Here’s a bargain. Give me 190 million acres of your national forest, and I’ll give it to industrial giants who can make a killing off it.
Did you say no? You may have to say it louder.
This year, Western lawmakers have pushed through Congress a plan, devised by their timber, oil and gas giant patrons, to divvy up your federal lands via state-by-state distribution and sale.
The industry groups pushing the agenda have been coveting these public lands for decades. Their earlier attempts at land grab, however, met with outraged bipartisan resistance.
Conservatives, liberals, centrists and nobodies, hunters, anglers, equestrians, Scout troops, retirees, tree-huggers, entire churches—Americans everywhere love these reserves of our original homeland, doorway to fishing holes, trails and backcountry expanses, whip-poor-wills, owls and midnight stars.
But never underestimate the power of big money to buy up a state senate here, federal legislators there, spawn endless dupe-the-people propaganda—and getter done.
In March, the Senate voted 51 to 49 in favor of a non-binding budget-resolution amendment aimed at parceling out national forests to individual states, who could then manage, lease or auction them off as expedient.
A week earlier, the House approved a similar resolution, explaining that “the federal estate is far too large,” and needs to be “reduced” via numerous industrial proposals for eliminating this national bane of wildlife habitat and forested watersheds.
If it sounds to you like a swap engineered behind the closed doors of the favor-trading club, ALEC, you’d be right.
The private American Legislative Exchange Council, funded by BP, ExxonMobil, Koch Industries and various multinational interests, crafted the forest-removal model legislation (posted on its website) for ALEC’s lawmaker members to promote.
This “Legislative Exchange” is a win-win—for ALEC members. The politicians get continued campaign backing from the industries. The latter, in exchange, get their long-sought windfall—the “trillions of dollars of abundant resources” reserved within America’s public lands.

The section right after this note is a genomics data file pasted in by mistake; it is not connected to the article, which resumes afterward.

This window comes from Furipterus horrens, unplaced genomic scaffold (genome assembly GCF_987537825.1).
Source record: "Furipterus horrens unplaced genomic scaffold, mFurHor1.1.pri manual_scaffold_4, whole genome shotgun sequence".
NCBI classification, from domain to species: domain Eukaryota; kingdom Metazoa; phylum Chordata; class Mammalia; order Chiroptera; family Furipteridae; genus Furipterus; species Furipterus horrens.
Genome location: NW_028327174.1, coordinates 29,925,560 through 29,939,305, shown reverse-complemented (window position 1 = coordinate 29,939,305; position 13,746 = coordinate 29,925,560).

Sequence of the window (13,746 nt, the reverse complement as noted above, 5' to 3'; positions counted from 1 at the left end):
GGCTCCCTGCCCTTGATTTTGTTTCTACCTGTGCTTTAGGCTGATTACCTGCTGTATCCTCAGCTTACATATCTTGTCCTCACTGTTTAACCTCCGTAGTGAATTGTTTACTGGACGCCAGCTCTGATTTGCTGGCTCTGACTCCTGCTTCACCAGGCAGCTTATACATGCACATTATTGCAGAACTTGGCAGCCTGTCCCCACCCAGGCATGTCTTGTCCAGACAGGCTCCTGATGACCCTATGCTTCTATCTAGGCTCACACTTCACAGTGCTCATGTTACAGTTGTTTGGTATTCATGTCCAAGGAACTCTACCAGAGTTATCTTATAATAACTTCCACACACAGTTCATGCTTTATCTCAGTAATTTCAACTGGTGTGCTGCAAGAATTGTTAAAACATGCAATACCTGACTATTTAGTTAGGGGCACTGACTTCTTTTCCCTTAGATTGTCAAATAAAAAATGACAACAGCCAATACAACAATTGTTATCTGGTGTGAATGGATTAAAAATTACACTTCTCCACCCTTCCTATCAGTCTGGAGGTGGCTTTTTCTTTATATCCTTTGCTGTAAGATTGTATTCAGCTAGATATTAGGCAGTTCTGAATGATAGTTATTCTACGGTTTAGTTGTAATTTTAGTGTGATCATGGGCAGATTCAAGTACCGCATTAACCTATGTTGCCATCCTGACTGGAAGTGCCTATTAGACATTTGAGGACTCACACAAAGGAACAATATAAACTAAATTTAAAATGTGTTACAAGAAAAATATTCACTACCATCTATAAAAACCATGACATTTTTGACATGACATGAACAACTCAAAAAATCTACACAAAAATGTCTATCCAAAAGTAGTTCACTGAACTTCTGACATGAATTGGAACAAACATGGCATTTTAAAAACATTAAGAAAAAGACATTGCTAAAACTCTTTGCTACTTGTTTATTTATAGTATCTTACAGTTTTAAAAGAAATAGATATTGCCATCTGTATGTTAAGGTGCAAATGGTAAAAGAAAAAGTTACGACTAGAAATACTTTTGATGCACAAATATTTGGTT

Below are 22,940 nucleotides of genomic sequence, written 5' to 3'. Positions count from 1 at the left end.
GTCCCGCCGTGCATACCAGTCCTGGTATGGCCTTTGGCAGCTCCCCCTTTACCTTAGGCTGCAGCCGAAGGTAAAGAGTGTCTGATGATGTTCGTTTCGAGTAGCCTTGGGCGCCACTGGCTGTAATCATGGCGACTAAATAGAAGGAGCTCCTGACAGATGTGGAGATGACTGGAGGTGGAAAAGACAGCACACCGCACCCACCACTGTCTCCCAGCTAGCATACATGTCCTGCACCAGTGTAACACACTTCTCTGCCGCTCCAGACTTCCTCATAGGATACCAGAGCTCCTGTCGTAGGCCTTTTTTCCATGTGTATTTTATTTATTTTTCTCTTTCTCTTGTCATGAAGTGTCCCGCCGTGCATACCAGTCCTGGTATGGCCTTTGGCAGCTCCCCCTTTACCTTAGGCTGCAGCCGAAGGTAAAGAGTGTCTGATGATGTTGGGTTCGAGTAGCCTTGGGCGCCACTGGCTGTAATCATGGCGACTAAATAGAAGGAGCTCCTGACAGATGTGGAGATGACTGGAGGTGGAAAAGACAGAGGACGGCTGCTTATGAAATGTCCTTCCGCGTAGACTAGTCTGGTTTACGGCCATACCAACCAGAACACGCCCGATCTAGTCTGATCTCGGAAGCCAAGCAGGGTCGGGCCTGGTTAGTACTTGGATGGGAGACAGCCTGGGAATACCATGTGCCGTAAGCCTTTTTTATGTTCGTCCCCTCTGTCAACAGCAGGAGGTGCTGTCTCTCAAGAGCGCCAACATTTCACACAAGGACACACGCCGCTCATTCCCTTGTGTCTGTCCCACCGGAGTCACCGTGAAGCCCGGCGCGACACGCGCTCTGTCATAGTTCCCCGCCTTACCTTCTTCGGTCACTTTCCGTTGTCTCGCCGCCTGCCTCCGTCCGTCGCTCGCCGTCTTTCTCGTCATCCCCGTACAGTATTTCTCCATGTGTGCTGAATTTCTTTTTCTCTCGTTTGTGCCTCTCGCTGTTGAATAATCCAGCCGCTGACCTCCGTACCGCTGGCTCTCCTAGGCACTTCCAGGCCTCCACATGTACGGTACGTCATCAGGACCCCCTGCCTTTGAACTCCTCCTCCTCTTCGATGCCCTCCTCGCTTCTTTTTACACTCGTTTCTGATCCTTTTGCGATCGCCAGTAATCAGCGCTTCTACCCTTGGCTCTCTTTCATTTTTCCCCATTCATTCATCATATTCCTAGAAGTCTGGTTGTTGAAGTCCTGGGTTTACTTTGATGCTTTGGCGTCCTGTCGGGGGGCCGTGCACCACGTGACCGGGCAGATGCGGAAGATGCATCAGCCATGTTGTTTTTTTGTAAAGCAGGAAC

Various Western legislatures, meanwhile, have passed or may pass the ALEC-drafted legislation demanding that the nation give up these national forest lands, and paving the way for sales.
Western state citizens, according to surveys, actually favor their nearby federal lands—commons accessible to all and a major draw for tourism.
So in the effort to resemble a “common man” movement itself, the coalition tries to hide its industry-giant self behind a fog of faux-patriotic front groups like “The American Land Council” and Koch’s “Americans for Prosperity.”
These, with help from industry-funded think tanks, produce brain-sinking swamps of PR bloatware, greenwashing and officious jargon promoting the loss of U.S. National Forest as expedient for the “environment,” “jobs” and “freedom.”
But let’s exit the ALEC meeting-hall hot air, aim for the forested hills, fan some oxygen to the brain and get this straight.
Our lawmakers don’t own the national forest. It isn’t theirs to hand out as political campaign favors.
This last refuge of contiguous forest tracts, clean headwaters, brook trout, quiet trails and sanity belongs to our whole nation, including your great-grandkids, just as it belonged to your granny and Uncle Bob.
These famous lands house a living national archive of endangered and rare species, world-famous scenery, planet-cooling woods, recreational backcountry that spurs local economies, and one vast goldmine vault of national watershed protection.
As Western states experience historic droughts, any attempt to govern with wisdom would indicate this as the time to guard our nation’s forest watersheds, not squander and pulverize that inheritance into dust.
In the East, national forests are vital for housing and protecting the rural and urban water supplies that flow downstream.
The Monongahela and George Washington forest districts are key to protecting the Chesapeake Bay’s health and over 3,000 species of plants and animals in its watershed, as suburban sprawl claims 70 to 100 acres of the region’s forest cover daily.
But along with these practical values, our national forests should be retained as a refuge for the spirit, “for us all to enjoy, not just the rich,” argues evangelical minister Mitch Hescox, who takes his grandson to these forests “to know the wonder of God's creation—before it’s too late.”
Frederick Law Olmsted, a 19th century father of our commons, likewise said that such settings offer crowds of “tired workers, who have no opportunity to spend their summers in the country, a specimen of God’s handiwork.”
And they improved moral intelligence, he added, preventing that “softening of the brain,” “moroseness,” “irascibility” and loss of “moral forces” that deranged even highly stationed people cooped-up indoors, maddened by self-interest.